SYDNEY (Reuters) - The yen firmed across the board early in Asia on Tuesday as investors took aim at the greenback in the wake of disappointing U.S. data, although many currencies remained in familiar ranges in still thin market conditions.
Trading is usually lacklustre in the first full trading week of the year as investors trickle back to their desks, with position adjustments dominating trade. That helped give some support to the yen, the worst performing major currency in 2013 due to Japan's ultra-loose monetary policy.
Traders are also reluctant to make aggressive moves ahead of major risk events later in the week including closely watched U.S. jobs data and policy meetings at the European Central Bank and Bank of England.
The dollar traded at 104.18 yen, having fallen as far as 103.91, a low not seen since December 23. It continued to pull back from a five-year peak of 105.45 set last week.
The euro also lost ground against the yen, reaching a three-week trough of 141.50 as the common currency retreated further from a five-year high of 145.675 set late last month. It was last at 142.05.
Against the dollar, the euro bounced to $1.3633 from a one-month low of $1.3572 after two measures of activity in the U.S. services sector showed slower growth in December.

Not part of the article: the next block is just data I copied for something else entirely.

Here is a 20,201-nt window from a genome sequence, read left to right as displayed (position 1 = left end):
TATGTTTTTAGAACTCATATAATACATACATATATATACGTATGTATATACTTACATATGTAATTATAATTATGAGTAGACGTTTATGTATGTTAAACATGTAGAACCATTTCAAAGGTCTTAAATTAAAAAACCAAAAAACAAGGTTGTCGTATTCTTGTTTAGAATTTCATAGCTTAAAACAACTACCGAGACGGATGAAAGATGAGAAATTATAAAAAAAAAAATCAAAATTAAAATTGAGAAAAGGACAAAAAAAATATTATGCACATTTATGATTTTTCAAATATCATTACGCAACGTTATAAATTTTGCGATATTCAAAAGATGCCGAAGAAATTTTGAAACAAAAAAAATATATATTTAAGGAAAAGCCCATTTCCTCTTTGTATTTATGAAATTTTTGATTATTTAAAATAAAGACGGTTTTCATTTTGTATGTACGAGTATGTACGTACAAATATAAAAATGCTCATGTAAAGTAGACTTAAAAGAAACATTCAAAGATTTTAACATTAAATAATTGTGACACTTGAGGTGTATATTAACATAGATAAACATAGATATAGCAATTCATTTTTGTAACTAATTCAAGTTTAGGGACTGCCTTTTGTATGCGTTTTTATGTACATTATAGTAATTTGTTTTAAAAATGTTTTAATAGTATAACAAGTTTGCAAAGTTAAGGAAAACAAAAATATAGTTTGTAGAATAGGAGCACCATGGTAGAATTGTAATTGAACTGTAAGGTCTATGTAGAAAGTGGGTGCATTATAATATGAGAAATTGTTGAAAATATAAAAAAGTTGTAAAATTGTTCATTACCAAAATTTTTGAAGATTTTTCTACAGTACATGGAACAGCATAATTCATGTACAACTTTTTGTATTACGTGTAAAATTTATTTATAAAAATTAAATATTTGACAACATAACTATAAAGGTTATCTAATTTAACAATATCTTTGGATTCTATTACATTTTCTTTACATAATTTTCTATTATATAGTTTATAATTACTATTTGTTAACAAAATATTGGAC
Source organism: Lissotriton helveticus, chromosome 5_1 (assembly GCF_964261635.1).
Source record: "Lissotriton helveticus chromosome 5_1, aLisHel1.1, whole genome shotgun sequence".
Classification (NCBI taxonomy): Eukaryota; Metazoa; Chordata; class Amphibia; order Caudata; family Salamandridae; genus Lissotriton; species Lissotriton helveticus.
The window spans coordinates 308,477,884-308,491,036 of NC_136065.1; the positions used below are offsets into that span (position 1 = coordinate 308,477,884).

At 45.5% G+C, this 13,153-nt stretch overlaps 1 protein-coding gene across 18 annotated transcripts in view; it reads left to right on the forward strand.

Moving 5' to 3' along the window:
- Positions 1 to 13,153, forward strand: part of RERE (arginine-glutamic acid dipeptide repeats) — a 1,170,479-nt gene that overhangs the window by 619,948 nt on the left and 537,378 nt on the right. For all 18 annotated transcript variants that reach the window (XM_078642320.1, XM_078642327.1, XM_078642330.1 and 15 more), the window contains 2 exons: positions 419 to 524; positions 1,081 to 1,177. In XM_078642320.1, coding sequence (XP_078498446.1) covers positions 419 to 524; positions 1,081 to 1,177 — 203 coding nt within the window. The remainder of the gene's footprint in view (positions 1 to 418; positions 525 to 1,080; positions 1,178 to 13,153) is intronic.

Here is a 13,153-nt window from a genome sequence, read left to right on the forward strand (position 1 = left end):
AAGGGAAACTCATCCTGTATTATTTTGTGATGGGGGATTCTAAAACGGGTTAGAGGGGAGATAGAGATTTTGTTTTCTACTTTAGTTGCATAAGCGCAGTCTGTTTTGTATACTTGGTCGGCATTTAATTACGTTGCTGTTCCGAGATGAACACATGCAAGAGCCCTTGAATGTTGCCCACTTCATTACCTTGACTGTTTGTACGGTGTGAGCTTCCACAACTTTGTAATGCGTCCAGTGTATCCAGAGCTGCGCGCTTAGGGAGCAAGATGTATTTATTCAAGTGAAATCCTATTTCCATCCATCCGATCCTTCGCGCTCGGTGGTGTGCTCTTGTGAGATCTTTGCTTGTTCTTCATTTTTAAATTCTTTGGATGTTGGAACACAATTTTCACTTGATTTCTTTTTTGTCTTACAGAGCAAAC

Traders said the reports gave some investors an added excuse to take profits on long dollar positions, following the footsteps of currency speculators who had already done so in the week ended December 31.
Analysts at BNP Paribas said the reports weren't weak enough to call into question the Federal Reserve's plans to continue tapering its asset purchases.
"We expect to see good interest to buy USD on dips heading into the jobs release, and remain short EUR/USD as a trade recommendation," they wrote in a report to clients.
Still, the dollar's decline was broad, even allowing the down beaten Australian dollar to pop back to $0.8966, pulling further away from a three-year trough of $0.8820 plumbed last month.
There is little in the way of market-moving economic data out of Asia on Tuesday leaving the focus on equity markets. Any big falls in Asian stocks could underpin demand for the safe-haven yen.
Editing by Edwina Gibbs